We used the paired Student’s t-test to compare ratios of hMSH2, hMLH1, hMSH6 and hPMS2 alterations between tumor and matched ANTs for different patient characteristics, including age, gender and clinical or histopathological parameters such as tumor location, grade, stage and lymph node metastasis, vascular invasion or perineurial invasion. The correlation between the mRNA expression ratios of hMSH2, hMLH1, hMSH6 and hPMS2 in CRCs and their ANTs for different patient and tumor characteristics was examined by Pearson test. The χ2 test was also used to examine the distribution of MMR mRNA phenotypes in tumor and ANT specimens at different tumor histological grades or stages or lymph node or nerve or vessel filtration or tumor location (Tables 2-4).

Results

hMSH2 & hMLH1 & hMSH6 & hPMS2 mRNA quantification in CRCs and their ANTs

We evaluated hMSH2, hMLH1, hMSH6 and hPMS2 mRNA levels in primary CRCs and their corresponding ANTs relative to the reference hPBGD control gene by Q-RT-PCR. These data are summarized in Table 1 along with clinical and histopathological data.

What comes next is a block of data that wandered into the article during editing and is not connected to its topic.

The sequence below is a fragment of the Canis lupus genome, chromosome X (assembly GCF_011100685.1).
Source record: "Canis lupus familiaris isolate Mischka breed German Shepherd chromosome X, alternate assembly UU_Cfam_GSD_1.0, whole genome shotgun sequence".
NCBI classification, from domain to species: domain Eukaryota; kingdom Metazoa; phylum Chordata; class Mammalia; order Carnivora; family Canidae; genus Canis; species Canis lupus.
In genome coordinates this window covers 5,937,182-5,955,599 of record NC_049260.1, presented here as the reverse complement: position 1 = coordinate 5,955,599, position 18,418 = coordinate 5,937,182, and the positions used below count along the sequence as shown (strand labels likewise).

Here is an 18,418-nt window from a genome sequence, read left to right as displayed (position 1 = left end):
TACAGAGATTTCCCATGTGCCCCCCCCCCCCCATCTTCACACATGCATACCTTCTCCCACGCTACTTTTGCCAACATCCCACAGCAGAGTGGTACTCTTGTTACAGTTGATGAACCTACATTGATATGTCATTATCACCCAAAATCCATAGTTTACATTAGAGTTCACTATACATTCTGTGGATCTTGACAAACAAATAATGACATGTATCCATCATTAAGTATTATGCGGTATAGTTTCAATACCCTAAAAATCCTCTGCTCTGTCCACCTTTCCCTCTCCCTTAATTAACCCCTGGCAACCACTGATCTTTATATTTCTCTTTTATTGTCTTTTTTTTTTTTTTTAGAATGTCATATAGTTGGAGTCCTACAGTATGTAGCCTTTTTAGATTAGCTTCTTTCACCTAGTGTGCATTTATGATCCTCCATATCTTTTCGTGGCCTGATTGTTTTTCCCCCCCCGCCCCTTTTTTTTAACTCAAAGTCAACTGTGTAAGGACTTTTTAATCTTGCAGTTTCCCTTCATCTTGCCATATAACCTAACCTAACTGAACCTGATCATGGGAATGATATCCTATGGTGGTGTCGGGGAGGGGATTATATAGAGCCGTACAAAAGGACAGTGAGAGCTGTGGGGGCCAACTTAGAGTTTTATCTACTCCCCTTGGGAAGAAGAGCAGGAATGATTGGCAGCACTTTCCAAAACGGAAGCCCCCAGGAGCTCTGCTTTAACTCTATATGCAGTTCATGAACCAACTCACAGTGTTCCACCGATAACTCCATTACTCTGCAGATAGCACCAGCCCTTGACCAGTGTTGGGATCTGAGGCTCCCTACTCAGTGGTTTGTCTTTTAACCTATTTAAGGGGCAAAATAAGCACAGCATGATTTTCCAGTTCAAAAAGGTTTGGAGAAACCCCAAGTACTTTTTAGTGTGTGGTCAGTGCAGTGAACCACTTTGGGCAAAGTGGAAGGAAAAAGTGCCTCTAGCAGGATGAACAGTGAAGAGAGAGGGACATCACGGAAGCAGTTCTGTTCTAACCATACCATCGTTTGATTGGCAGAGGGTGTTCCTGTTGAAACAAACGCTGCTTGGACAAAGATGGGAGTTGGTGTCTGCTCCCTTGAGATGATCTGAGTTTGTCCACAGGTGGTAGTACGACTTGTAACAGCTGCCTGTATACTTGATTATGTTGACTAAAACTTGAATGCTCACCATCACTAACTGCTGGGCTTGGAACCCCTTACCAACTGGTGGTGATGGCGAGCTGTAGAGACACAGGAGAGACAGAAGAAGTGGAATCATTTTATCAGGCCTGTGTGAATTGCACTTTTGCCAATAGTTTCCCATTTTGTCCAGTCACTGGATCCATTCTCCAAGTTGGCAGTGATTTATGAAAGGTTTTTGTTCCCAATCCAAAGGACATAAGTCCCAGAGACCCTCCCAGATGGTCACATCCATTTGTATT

Characteristics   Relative copies of hMSH2 mRNA Relative copies of hMLH1 mRNA Relative copies of hMSH6 mRNA Relative copies of hPMS2 mRNA Tumor/ANT MMR mRNA gene expression
n Tumor ANT Tumor ANT Tumor ANT Tumor ANT hMSH2 hMLH1 hMSH6 hPMS2
All patients 31 0.0908a,f,ib 0.03375m 1.91 0.0908 1.55 1.895 0.00339 0.0908 1.15u 1.05 0.5995 0.5995
Gender                          
Male 17 0.091b,g 0.1255 1.42 1.9 1.96 17.5 0.0118 0.03015 0.791v 1.05 0.2145 0.5475
Female 14 0.0722h 0.00977 3.785 2.68 1.3p 1.275 0.00156 0.001145 1.921w 1.26 1.25ia 1.0195
Tumor Stage                          
I   5 (1WD+4MD) 0.0276c 0.0276 3.52 1.9 2.67q 3.7 0.0478 0.042 0.9739 0.773 0.626 0.847
II 15 (13MD+1M/PD+1PD) 0.232d,i 0.0325 4.12 2.48 1.05r 1.31 0.00232 0.000788 2.8x 1.62 1.64 1.22
III 11(7MD+2M/PD+2PD) 0.091j 0.0577 0.952n 2.64 1.05s 1.84 0.00112 0.00172 0.619 0.61 0.357 0.578
Lymph node metastasis